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Joke's on Me

After a poor decision to use a public wireless link, I got 'hacked' at Black Hat DC

11:45 AM -- I knew it would be living on the edge, but I had to use the convenient (and did I say unsecured?) WiFi network at Black Hat DC last week to check my email. And I got what I deserved.

A WiFi "sniffer" tool -- in fact, one that I had just written about -- blasted my username and password up on the screen for everyone in the "Device Drivers 2.0" session to see while I cluelessly checked my messages next door. (See Tool Uncovers Inadvertent 'Chatter'.) The funny thing is that I overheard laughter in the session, and thought, "Wow, what a fun and raucous-sounding presentation it was." Little did I know the laughter was at my expense.

As soon as Errata Security's David Maynor and Robert Graham -- who were conducting a demo of their new "Ferret" tool -- realized my info was embedded with the other seemingly-innocuous data, they scrolled away from it. Maynor tried to call me on my cell to warn me that I had a "big problem."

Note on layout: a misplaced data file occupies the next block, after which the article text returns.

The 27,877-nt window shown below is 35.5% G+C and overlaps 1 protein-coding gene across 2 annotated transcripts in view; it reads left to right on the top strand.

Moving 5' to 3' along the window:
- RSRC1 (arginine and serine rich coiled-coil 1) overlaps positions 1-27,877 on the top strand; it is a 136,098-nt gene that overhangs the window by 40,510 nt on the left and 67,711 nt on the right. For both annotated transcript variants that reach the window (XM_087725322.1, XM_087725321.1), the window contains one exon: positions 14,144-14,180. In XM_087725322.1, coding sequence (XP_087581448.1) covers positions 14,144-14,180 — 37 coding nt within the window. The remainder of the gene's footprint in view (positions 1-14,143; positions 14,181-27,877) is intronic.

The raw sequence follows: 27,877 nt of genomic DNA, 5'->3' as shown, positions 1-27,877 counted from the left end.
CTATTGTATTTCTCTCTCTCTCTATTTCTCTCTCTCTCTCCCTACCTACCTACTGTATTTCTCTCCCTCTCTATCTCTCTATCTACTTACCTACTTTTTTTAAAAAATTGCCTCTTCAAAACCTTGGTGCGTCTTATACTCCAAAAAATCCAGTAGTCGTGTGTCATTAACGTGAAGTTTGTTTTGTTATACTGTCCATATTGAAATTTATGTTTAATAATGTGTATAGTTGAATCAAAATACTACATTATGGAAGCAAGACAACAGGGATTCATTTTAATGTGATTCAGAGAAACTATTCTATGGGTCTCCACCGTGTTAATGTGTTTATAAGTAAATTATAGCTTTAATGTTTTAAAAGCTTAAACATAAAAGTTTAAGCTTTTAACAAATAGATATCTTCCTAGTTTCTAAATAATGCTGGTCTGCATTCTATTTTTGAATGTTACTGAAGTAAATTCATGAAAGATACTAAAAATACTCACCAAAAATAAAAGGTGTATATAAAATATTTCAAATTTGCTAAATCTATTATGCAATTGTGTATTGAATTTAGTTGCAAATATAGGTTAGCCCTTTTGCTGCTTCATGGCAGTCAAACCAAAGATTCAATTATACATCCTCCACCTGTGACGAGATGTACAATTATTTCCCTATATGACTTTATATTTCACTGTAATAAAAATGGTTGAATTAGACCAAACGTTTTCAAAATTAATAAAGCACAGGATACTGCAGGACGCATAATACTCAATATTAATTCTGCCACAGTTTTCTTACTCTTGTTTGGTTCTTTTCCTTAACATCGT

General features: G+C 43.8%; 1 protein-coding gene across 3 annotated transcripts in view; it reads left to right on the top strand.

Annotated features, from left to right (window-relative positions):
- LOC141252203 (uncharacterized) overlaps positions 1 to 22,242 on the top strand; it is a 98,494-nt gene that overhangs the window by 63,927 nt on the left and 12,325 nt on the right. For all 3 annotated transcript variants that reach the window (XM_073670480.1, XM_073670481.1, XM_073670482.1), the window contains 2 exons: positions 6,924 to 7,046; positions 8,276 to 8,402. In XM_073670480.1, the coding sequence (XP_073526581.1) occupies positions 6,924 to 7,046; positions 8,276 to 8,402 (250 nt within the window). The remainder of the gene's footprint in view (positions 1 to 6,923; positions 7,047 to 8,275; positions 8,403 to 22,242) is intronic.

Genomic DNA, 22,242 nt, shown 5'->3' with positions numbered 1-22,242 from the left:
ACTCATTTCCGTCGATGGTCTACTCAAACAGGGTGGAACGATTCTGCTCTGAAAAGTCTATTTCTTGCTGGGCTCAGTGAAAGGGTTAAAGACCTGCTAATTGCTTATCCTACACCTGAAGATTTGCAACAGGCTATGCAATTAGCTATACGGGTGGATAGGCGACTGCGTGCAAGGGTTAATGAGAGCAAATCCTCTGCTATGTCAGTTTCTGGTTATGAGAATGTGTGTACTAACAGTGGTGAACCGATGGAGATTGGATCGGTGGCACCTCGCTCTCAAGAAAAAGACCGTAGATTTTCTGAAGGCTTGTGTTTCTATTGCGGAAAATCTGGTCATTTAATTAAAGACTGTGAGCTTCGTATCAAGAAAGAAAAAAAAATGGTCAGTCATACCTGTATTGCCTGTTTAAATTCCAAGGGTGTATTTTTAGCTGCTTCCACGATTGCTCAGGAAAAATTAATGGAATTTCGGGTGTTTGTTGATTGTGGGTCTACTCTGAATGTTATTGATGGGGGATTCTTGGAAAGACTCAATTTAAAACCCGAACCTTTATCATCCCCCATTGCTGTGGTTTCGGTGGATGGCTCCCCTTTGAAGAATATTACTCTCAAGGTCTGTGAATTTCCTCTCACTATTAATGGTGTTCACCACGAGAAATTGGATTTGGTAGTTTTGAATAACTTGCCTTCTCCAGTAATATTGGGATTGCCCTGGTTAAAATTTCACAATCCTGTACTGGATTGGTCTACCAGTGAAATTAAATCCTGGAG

Basically, the Ferret sniffs for all bits of information sent over WiFi. It's aimed at enterprises that don't realize how much data they are really broadcasting via WiFi-enabled laptops like mine. "It looked for all broadcasts of information, and started printing it on the screen," says Graham, CEO of Errata, about the Black Hat demo. "We were pointing out among all the little bits of information, like beacon packets from WAP, probe packets...and interesting information on people."

Graham and Maynor tried to make me feel better by saying I wasn't the only one. Apparently their tool detected one attendee quickly de-associating his request from the wireless connection as soon as they started the demo. "It turned out to be someone who immediately turned off his machine... He was scared" they would detect his traffic or information, Graham says.

And all that laughter was more nervous laughter, they assured me. "People in the audience laughed because they were worried about what they were exposing in their lives as well," Graham says.

Oh, Maynor and Graham invited me to be a "part" of their demo again, this time at Black Hat Amsterdam. (Nervous laughter).

— Kelly Jackson Higgins, Senior Editor, Dark Reading

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